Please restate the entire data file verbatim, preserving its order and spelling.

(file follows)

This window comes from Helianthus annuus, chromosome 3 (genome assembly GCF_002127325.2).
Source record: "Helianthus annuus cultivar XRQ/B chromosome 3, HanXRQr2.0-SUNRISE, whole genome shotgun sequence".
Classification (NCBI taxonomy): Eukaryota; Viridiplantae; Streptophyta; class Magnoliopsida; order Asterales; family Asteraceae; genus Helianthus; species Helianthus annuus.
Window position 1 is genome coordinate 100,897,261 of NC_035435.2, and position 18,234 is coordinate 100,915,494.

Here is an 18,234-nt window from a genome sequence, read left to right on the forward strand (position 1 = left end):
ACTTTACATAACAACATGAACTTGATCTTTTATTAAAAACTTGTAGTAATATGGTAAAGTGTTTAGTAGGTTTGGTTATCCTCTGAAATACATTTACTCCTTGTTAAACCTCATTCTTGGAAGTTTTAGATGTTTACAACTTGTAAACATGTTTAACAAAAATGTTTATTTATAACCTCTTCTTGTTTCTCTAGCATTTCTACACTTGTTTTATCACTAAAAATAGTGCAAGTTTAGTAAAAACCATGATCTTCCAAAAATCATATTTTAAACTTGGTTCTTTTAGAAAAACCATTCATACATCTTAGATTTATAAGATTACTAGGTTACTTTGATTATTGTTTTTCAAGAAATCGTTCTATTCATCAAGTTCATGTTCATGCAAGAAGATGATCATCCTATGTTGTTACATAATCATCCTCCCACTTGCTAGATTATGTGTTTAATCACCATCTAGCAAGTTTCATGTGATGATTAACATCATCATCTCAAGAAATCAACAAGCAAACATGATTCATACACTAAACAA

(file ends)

This window comes from Helianthus annuus, chromosome 3 (genome assembly GCF_002127325.2).
Source record: "Helianthus annuus cultivar XRQ/B chromosome 3, HanXRQr2.0-SUNRISE, whole genome shotgun sequence".
Classification (NCBI taxonomy): Eukaryota; Viridiplantae; Streptophyta; class Magnoliopsida; order Asterales; family Asteraceae; genus Helianthus; species Helianthus annuus.
Window position 1 is genome coordinate 100,897,261 of NC_035435.2, and position 18,234 is coordinate 100,915,494.

Here is an 18,234-nt window from a genome sequence, read left to right on the forward strand (position 1 = left end):
ACTTTACATAACAACATGAACTTGATCTTTTATTAAAAACTTGTAGTAATATGGTAAAGTGTTTAGTAGGTTTGGTTATCCTCTGAAATACATTTACTCCTTGTTAAACCTCATTCTTGGAAGTTTTAGATGTTTACAACTTGTAAACATGTTTAACAAAAATGTTTATTTATAACCTCTTCTTGTTTCTCTAGCATTTCTACACTTGTTTTATCACTAAAAATAGTGCAAGTTTAGTAAAAACCATGATCTTCCAAAAATCATATTTTAAACTTGGTTCTTTTAGAAAAACCATTCATACATCTTAGATTTATAAGATTACTAGGTTACTTTGATTATTGTTTTTCAAGAAATCGTTCTATTCATCAAGTTCATGTTCATGCAAGAAGATGATCATCCTATGTTGTTACATAATCATCCTCCCACTTGCTAGATTATGTGTTTAATCACCATCTAGCAAGTTTCATGTGATGATTAACATCATCATCTCAAGAAATCAACAAGCAAACATGATTCATACACTAAACAA